Re: Open source Logic Analyser
Quoted text here. Click to load it

More analysis of a system that can change states upto each 50ns or so.
I realise that in reality I'm dreaming if i think i can pick up glitches a
magnitude smaller in a system at this speed using off the self components.

Quoted text here. Click to load it

agrred, and so long as you realise the limitations of your equipment I feel
you should be able to trust it.

Quoted text here. Click to load it

Thank you this is an area I hadn't thought about. Clearly I'm going to have
to give it some more thought particuarly channel skew. Although I was under
the impression that most of the twisted pair cables aroung today were of a
resonable quality. Surely if I can transmit Gbs down CAT 5 even taking into
account the pulse shaping to help limint the ISI then it's not unreasonable
to
think i can recieve 20MHz signals down a similar twisted pair with minimal
cross talk problems..

Quoted text here. Click to load it
Fry's.

May be a suitable alternative for me at the moment.

Quoted text here. Click to load it

I don't expect a logic analyser to be a magic bullet in any circumstances.
I do expect to get some time savings from it from not having to repeat
the fault condition every 2 minuets in order to take another reading.


Quoted text here. Click to load it

if I could i would.

Quoted text here. Click to load it

Thanks for the tip.

Craig



Re: Open source Logic Analyser
Hi!

Quoted text here. Click to load it

Thanks for the description. You surely pointed out a number of problems. How
about this approach: put all the high-freq part of the LA into an FPGA, put
a small uC/DSP by side of it, fix the whole thing up with a USB/Ethernet
port and stuff the whole thing into the box of the POD of a usual LA. The
cable length would be < 10cm (4 inches) in that case, the channel number
whould be 8-9, but definitely under 16. More of these could be connected to
a PC and be grouped into a wider virtual analizer. Triggering over multiple
PODs like this would be hard though...

Regards,
Andras Tantos

Re: Open source Logic Analyser
Quoted text here. Click to load it
<snip>
Quoted text here. Click to load it

 That's a good idea - very low cost :)
 - these days, you'd use CPLD like Atmels ATF150x family.
ISP progamming, low power, and 5V capable.
 Tools are free on the web.

 Logic Analysers are just dual-port memory load/read, once you
have the trigger qualified.

 -jg

Re: Open source Logic Analyser

Quoted text here. Click to load it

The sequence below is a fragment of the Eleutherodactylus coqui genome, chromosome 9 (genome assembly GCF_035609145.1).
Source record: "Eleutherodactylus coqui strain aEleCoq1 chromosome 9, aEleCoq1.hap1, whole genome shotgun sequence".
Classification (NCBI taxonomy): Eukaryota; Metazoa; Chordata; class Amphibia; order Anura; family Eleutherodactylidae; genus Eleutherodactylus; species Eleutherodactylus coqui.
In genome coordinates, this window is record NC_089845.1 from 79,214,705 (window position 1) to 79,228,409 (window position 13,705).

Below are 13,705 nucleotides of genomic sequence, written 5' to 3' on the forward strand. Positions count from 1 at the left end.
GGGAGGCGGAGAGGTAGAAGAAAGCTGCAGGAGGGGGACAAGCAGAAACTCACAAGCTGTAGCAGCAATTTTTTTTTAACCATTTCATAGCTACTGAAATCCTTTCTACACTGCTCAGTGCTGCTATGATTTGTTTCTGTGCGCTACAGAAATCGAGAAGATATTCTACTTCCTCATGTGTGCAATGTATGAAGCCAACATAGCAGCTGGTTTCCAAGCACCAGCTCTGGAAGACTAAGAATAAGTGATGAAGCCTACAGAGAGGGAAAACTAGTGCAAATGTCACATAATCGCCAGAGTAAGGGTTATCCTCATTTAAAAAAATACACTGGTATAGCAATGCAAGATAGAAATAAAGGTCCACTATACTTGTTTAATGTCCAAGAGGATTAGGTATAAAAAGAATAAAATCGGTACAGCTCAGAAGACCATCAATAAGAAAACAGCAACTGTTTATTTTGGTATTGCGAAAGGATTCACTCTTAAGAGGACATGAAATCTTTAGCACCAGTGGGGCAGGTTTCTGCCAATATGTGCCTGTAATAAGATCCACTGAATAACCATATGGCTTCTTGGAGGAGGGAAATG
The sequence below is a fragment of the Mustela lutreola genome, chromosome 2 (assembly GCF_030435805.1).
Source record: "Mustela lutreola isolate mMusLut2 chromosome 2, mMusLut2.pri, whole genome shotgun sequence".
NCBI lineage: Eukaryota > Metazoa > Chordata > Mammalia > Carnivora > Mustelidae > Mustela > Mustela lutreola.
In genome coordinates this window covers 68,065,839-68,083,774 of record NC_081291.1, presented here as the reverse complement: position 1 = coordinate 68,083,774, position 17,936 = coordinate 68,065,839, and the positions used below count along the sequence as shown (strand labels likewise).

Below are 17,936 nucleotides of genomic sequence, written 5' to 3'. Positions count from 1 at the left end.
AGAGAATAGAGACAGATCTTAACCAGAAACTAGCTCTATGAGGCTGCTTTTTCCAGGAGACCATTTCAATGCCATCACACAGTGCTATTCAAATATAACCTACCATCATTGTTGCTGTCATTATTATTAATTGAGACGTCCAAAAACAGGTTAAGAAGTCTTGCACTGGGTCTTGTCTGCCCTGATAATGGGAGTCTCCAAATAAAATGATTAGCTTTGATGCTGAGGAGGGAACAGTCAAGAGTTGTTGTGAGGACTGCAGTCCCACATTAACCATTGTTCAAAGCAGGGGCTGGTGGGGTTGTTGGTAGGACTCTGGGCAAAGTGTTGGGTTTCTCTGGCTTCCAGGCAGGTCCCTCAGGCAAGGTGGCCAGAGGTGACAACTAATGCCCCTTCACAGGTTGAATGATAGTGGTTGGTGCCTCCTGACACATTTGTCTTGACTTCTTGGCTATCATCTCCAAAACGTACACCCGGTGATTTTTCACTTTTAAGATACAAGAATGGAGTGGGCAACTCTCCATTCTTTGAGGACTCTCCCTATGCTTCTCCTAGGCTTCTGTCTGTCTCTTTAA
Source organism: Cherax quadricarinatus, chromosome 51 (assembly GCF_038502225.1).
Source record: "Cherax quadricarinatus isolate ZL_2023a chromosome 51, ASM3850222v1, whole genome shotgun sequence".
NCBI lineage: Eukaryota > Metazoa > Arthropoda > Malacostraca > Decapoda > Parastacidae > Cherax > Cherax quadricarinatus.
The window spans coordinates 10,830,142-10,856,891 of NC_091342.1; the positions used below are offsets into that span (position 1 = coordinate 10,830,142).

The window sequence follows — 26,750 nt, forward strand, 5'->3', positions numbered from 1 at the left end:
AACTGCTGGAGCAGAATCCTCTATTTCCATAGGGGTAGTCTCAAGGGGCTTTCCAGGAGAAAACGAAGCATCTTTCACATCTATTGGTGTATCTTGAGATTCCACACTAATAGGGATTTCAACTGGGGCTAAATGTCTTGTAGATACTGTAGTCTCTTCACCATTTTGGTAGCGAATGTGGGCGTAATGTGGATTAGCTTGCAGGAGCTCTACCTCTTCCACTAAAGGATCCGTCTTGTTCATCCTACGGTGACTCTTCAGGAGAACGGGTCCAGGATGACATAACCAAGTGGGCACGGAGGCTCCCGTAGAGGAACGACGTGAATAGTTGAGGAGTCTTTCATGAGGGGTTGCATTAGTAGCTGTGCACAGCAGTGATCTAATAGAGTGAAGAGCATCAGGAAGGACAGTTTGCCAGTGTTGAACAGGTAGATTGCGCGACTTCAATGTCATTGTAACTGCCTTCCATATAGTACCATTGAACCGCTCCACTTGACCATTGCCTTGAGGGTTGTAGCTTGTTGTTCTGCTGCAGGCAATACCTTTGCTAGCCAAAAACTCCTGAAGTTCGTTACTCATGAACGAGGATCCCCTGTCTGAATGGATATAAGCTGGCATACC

couple
can
8
months
input
this
in

look under projects on avrfreaks.

also you will find a few searching on google.

for a logic analyser have a look at www.rockylogic.com.
I have an ant8. Works very well for circuits under 100MHz.

for fpga.
may want to have a look at actel. have a flash based fpga so you
don't need a eeprom or data flash to store
your bitstram in.

also have a look on opencores.org

Alex



Re: Open source Logic Analyser

Quoted text here. Click to load it
of
commercial
entries,
that

no much help in your not in the US.
Note the op's email address   .au  = Australia.



Re: Open source Logic Analyser
Quoted text here. Click to load it

So what? Look at my e-mail address ( .ch ) which means Switzerland. I
bought 3 scopes and 4 analyzers for me and others from e-bay.com (i.e.
from the US). Ok, I had ot add ~$120 shipping but considering the fact
that you then get working systems which you can trust and that you are
not faced with X hours of developement time trouble etc. etc. made it
very worthwile. I haven't regretted yet a single purchase yet. Ok, if
the original poster does this for the fun of it and for learing
without pressure of having an analyzer to complete a task etc.
building his own might be the right decission - otherwise e-bay is
really a good option.

Just my 2 though

Markus

Re: Open source Logic Analyser

Quoted text here. Click to load it

Agreed. I've bought several items of test gear from the US via Ebay in
the last year or so, including a 1630G logic analyser (don't laugh :-)
with all probes and manual for ~$200. Not the latest and greatest, but
more than adequate for the micro and comms stuff i'm doing at the mo.
Looks like it had never been used internally. Shipping was around $80,
surface and took about 4-5 weeks. Ebay is the first place I look for
test gear now and with the $ at an all time low, some of the kit is a
real steal, even with the shipping and import duty.

Unless you have a real interest and pressing desire to build your own,
would recommend you buy, as you can't build one of the same quality for
the price and man hours...

Chris

Re: Open source Logic Analyser
On Fri, 27 Jun 2003 13:31:27 +1000, "Craig Rodgers"
Quoted text here. Click to load it

Hi Craig,
You may be interested in my old design that was published in
Electronics Australia many years back:
http://electronics.alternatezone.com/pcla.htm

Seriously, forget 74F series logic and go for a PLD/FPGA based design.
Interface to the PC via USB.
This has already been done here with the ANT-8, but it's not open
source:
http://www.usb-instruments.com/hardware-ANT8.htm
Bit expensive at over $300AU though.

Regards
Dave :)
---------------------------
(remove the "_" from my email address to reply)

Re: Open source Logic Analyser
Quoted text here. Click to load it

Check out Bitscope.

http://www.bitscope.com /

--

Regards
David Milne

Re: Open source Logic Analyser
Well I've been convinced. I think that a PLD based approach is probably a
reasonable one to take. The cost of the FPGA's themselves seem to have
dropped significantly since I last checked them. I'm off to start comparing
the synthesis tools from a few different vendors.





Quoted text here. Click to load it
couple
can
8
months
input
this
in



Site Timeline